Firstly, and most controversially, the Welsh-speaking community needs a proper name. In Welsh until the early 20th Century, ‘Welsh-speakers’ have only ever been called Cymry (the term was linguistic, and as such included those of non-Welsh as well as Welsh ethnic backgrounds). Subsequently, the term mutated to become Cymry Cymraeg, to acknowledge the existence of Cymry without Cymraeg. Unfortunately this presumes that all Cymry are Welsh (which they are not). Hardly the stuff of inclusive, 21st Century Wales.

The answer in official discourse has been for Cymry Cymraeg to become siaradwyr Cymraeg, speakers of Welsh. This, however, is a weak identity. Nor has it been developed, organically, from within the Welsh-language community itself. Speaking Welsh has become a consumer choice, akin to deciding whether to eat in McDonalds or KFC (not that readers of ClickonWales eat in either!). Welsh is therefore expendable. The change is subtle, but far-reaching. The very nomenclature of devolution has been melting away the Welsh-language community. What the Welsh-speaking community needs is a term similar to Gael.

Then there is the question of bilingualism. It is the sacred cow before which all of us kneel. But what does it mean in real, everyday life? Even the National Assembly, the very heart of Civic Wales, is unprepared to keep all its Records in bilingual fashion. Languages may be equal in Civic Wales, but some are more equal than others.

Bilingualism has become a dead end for the Welsh-language community. It promotes parity between languages, but forgets that language groups are inherently unequal. It paints the thinnest of Welsh glosses over life in much of Wales. Yet its ideology allows the English language to penetrate all parts of the country, and all activities, including those preserved for the minority language. And so it is debated whether the Eisteddfod, Radio Cymru and S4C might be more bilingual in order to be ‘inclusive’. Meanwhile, the Hay Festival, Radio Wales and English-language television carry on in English, unperturbed.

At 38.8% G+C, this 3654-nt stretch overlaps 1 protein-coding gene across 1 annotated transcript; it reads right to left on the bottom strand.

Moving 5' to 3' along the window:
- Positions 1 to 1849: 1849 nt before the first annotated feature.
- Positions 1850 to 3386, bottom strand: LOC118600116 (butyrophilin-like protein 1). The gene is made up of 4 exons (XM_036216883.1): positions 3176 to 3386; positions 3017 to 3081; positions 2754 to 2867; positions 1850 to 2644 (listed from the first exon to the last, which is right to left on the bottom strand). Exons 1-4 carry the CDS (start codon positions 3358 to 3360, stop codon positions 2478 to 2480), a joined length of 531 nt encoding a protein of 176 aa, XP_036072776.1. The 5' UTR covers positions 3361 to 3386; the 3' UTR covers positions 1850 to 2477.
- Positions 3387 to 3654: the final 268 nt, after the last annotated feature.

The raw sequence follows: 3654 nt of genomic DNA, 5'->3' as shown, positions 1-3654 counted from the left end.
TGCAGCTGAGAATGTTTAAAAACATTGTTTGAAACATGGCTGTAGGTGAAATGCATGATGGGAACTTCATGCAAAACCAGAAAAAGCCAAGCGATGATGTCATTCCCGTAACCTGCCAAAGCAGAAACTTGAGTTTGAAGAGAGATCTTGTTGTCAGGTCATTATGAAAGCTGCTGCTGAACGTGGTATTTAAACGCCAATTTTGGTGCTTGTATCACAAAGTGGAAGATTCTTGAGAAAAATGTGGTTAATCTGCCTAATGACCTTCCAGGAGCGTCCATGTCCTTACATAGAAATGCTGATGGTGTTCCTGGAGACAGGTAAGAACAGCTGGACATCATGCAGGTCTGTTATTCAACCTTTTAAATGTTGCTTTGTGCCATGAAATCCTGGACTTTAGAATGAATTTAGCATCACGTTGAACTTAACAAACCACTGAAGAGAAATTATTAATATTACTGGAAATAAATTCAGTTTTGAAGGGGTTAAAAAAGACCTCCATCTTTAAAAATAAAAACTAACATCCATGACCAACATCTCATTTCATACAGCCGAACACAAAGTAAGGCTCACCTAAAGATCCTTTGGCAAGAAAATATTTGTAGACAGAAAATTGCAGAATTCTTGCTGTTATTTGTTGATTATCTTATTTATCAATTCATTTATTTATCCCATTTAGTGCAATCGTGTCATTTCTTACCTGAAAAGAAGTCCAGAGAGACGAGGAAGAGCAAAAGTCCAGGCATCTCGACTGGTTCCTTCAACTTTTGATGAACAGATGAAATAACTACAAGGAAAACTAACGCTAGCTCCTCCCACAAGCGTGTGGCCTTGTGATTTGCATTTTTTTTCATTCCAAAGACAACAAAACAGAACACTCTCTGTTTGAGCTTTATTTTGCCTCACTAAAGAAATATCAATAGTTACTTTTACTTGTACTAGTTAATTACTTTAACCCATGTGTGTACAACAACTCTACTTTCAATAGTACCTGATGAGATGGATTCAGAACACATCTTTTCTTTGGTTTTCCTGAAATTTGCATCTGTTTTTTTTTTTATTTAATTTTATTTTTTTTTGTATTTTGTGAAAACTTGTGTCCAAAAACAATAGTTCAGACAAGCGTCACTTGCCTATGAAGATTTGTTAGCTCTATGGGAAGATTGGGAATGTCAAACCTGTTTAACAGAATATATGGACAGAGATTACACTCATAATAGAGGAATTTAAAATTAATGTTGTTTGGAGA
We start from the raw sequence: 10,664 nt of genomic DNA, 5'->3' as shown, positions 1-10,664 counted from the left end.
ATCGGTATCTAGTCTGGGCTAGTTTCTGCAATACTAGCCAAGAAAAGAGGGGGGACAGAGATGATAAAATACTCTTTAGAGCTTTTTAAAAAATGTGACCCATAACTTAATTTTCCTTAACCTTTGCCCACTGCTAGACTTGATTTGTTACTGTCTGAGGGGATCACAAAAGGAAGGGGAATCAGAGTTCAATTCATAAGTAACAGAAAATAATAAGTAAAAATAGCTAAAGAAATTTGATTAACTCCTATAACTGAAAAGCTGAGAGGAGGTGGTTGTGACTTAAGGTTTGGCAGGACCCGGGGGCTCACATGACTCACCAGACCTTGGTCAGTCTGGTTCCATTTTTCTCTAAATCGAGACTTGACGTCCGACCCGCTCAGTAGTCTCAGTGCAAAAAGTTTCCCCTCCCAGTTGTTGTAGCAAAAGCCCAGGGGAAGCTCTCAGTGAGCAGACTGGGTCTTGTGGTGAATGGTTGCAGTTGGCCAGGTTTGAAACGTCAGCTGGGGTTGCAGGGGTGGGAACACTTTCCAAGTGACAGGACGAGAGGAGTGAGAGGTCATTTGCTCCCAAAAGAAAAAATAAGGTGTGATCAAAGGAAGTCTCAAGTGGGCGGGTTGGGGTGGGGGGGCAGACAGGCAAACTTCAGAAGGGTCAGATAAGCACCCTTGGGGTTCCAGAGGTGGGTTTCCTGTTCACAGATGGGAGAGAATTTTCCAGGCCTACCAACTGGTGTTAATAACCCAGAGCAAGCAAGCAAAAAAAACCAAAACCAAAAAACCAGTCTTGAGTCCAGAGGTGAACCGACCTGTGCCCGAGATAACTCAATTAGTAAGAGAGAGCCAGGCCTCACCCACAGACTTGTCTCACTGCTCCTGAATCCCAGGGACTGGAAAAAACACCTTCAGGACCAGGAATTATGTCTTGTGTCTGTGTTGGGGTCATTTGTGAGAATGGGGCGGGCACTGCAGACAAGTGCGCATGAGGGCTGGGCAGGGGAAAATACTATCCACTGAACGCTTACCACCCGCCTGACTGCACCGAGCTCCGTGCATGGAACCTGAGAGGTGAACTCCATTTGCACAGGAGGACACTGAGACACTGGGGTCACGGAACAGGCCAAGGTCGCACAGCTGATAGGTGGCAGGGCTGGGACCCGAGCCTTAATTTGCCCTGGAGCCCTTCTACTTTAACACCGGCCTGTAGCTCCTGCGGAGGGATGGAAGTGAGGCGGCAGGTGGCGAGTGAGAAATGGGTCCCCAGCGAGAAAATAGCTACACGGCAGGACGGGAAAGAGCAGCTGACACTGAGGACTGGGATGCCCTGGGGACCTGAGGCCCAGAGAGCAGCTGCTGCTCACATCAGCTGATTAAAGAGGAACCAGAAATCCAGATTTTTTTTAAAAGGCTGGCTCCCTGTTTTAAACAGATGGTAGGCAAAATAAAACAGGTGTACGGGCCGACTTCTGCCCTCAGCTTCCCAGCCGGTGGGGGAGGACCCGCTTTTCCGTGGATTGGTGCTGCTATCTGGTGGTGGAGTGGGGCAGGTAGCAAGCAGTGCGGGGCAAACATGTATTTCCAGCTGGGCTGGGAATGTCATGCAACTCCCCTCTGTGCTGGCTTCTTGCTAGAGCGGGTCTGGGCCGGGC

Bilingualism permits in-migrants to Welsh-speaking Wales to refuse to learn Welsh (“It is a bilingual society, we have the right to speak English!”), but migrants to English-speaking parts of Wales have to learn and use English, of necessity.

Finally, there is the small matter of Welsh democracy. In the volume’s closing essay, Ned Thomas attempts to square the circle between linguistic and civic versions of Welshness. He argues that the Welsh-speaking community is a social group, with an identifiable past as a national group, and as such deserves a representative institution – for want of a better word, a Senedd. No longer would the community be spoken for by placemen appointed by Government Ministers, themselves elected by a largely non-Welsh-speaking electorate. No longer could activists presume that their particular pressure group is the Voice of the People. The Welsh-speaking community could finally speak for itself.

It is an intriguing idea. Similar bodies exist for some other small linguistic groups, such as the Folketing, a consultative parliament for the Swedish-speaking community in Finland. This perhaps could be devolution within devolution. Cardiff Bay would remain sovereign, and be the proper parliament of all Welsh people, whether Welsh-speaking or not. But those individuals chosen to be the voice of Welsh-speakers on matters pertaining to the Welsh language would be elected by the Welsh-language community itself. What Welsh democrat, believing in representation of the people by the people, could possibly disagree?

Simon Brooks is an academic and journalist. With Richard Glyn Roberts he has edited Pa beth yr aethoch allan i’w achub? (‘What did you go out to save?’) which is published today by Gwasg Carreg Gwalch.